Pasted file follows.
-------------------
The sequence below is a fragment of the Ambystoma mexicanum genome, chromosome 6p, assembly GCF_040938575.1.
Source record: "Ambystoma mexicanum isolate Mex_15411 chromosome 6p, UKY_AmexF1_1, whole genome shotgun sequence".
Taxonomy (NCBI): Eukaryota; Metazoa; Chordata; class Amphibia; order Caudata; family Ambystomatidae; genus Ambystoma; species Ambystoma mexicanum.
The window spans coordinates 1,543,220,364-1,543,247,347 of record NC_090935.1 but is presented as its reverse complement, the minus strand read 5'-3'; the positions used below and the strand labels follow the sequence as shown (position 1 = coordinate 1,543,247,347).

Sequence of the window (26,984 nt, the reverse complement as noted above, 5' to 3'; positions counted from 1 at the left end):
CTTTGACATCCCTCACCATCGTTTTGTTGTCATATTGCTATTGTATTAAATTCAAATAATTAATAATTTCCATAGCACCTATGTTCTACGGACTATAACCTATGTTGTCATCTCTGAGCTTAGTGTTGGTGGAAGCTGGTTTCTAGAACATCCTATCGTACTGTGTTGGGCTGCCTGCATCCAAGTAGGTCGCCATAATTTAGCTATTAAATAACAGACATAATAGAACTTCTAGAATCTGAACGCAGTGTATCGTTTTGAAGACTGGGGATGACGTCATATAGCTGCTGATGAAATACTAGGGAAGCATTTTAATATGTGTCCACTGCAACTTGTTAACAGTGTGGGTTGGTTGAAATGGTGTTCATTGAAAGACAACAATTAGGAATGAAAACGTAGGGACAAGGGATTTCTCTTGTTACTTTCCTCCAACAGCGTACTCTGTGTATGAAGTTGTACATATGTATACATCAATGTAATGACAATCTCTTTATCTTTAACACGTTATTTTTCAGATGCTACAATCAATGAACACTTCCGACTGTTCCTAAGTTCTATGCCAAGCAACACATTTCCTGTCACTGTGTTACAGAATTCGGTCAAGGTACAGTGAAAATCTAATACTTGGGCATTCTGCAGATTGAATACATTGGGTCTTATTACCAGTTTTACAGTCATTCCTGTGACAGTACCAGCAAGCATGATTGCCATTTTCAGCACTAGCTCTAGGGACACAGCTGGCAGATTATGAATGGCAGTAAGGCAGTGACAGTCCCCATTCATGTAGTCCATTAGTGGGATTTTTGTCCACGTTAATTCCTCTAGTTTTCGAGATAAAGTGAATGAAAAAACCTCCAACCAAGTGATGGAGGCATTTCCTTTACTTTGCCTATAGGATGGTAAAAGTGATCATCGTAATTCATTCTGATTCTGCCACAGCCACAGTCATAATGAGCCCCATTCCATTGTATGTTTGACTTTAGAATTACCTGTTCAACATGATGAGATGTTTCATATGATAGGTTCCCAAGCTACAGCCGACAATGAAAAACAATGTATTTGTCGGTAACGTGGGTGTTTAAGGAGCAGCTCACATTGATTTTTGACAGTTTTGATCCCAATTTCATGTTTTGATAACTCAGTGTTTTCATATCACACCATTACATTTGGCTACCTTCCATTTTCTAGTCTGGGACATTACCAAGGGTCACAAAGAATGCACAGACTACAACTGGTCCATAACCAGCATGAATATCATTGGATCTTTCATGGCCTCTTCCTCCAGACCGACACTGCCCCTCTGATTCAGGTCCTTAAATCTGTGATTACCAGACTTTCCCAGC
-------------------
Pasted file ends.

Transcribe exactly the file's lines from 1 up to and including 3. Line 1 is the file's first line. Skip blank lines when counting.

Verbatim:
The sequence below is a fragment of the Ambystoma mexicanum genome, chromosome 6p, assembly GCF_040938575.1.
Source record: "Ambystoma mexicanum isolate Mex_15411 chromosome 6p, UKY_AmexF1_1, whole genome shotgun sequence".
Taxonomy (NCBI): Eukaryota; Metazoa; Chordata; class Amphibia; order Caudata; family Ambystomatidae; genus Ambystoma; species Ambystoma mexicanum.